4. Jesus mentions his word to the Philadelphians about “patient endurance”? To what was he referring?
The words patient endurance are together translated from a single Greek word: ὑπομονῆς - the capacity to hold out or bear up in the face of difficulty, patience, endurance, fortitude, steadfastness, perseverance. It is so much more than only patience or only endurance, which is why the translators of the ESV felt the need to use two English words to try and capture its significance. It is steadfastness, fortitude, the ability to bear up and stand your ground when things get difficult. Jesus had already warned them that they would need to develop this quality, and they had.
5. “I will keep you from the hour of trial that is coming on the whole world” (v.10). Is this verse a promise of the pre-tribulation rapture?
To put it bluntly, no. There is no doubt that we have much to learn from this letter, which is written to a church. You and I today are members of the same Church, but not the same church. The church in Philadelphia no longer exists as it did when this letter was written. There are specific, cultural, and historical aspects to every church epistle that must be kept in time. This is a promise to the church in Philadelphia. It cannot be applied to all believers for all time. How do we know this? Because Jesus says that the reason he was going to keep them from the hour of trial is because of their ὑπομονῆς (patient endurance). The same cannot be said of the other churches he addresses in the Book of Revelation. Furthermore, he was talking about an hour of trial that was coming on them, not the Great Tribulation. To use this verse as a proof text about the Great Tribulation is, to put it plainly, horrendous exegesis.
6. “The one who conquers I will make a pillar in the temple… tattooed with the name of God, the name of the city of God, and Jesus’ own new name.” What does it mean to conquer? And what are the rewards for those who do?
What is Jesus talking about when he says, “to the one who overcomes?” The word conquer is the Greek word νικάω (to overcome, prevail, triumph, be victorious). The meaning of this is straightforward: to the one who is victorious, who stays true and right until the end, all sorts of good things are waiting for you. So many good things that you can’t even imagine. First, he will make you a pillar in the temple of his God. What does that mean? You’ll be immovable. You will never be taken out. There is such a thing as eternal security, you know. It’s doled out when you meet the Lord face to face after staying faithful to Him throughout your Christian life. At that point, you will become immovable, a pillar in the temple of God. Next, you will be tattooed with the name of God, his city, and the new name of Jesus Christ. Will we have tattoos in heaven? Yes, at least three. I don’t have any tattoos currently; I’m waiting to get mine when I get there.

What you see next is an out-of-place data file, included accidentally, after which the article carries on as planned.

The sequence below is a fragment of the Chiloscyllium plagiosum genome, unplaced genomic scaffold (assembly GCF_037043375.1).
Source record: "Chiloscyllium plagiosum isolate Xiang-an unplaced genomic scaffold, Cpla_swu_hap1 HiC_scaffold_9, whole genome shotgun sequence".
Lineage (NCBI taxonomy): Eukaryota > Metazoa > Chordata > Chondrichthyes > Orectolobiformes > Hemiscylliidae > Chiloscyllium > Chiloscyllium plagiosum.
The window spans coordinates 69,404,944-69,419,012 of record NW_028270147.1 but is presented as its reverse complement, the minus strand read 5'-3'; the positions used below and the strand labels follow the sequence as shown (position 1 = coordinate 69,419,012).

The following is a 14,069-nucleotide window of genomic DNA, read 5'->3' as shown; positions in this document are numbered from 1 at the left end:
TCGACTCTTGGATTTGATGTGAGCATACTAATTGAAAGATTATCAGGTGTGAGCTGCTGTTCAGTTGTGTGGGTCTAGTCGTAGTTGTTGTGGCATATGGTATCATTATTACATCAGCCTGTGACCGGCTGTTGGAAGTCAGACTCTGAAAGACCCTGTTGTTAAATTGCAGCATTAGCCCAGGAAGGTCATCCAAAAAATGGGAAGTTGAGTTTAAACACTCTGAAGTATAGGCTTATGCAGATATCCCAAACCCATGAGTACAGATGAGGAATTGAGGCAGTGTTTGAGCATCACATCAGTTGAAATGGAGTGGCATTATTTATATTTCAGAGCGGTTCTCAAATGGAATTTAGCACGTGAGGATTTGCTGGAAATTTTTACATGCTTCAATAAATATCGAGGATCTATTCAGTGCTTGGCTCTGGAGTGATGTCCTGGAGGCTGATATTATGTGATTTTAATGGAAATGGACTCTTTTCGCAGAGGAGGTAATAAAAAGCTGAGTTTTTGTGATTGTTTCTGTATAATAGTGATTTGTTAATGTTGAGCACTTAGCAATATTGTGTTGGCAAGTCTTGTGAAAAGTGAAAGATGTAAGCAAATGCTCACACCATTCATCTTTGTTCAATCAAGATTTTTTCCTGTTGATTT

Lastly, you will receive a crown. Many people like to go through and list all the crowns that are mentioned in the New Testament. I think there is only one crown that goes by many names: the crown of life, the crown of glory, crown of righteousness, to name a few. Jesus said, “hold fast, that no one may seize it…” meaning YOUR (singular) crown. Not your crowns. Paul said that a “crown of righteousness” was reserved for him:
2 Timothy 4:8 “8 Henceforth there is laid up for me the crown of righteousness, which the Lord, the righteous judge, will award to me on that day, and not only to me but also to all who have loved his appearing.”
Surely, if anyone were to get multiple crowns, it would be Paul. No, there will be one crown given to each person who “holds fast” in this life (v.11). One crown each for those who overcome and conquer.
 The Holy Bible: English Standard Version (Wheaton, IL: Crossway Bibles, 2016).
 William Arndt et al., A Greek-English Lexicon of the New Testament and Other Early Christian Literature (Chicago: University of Chicago Press, 2000), 1039.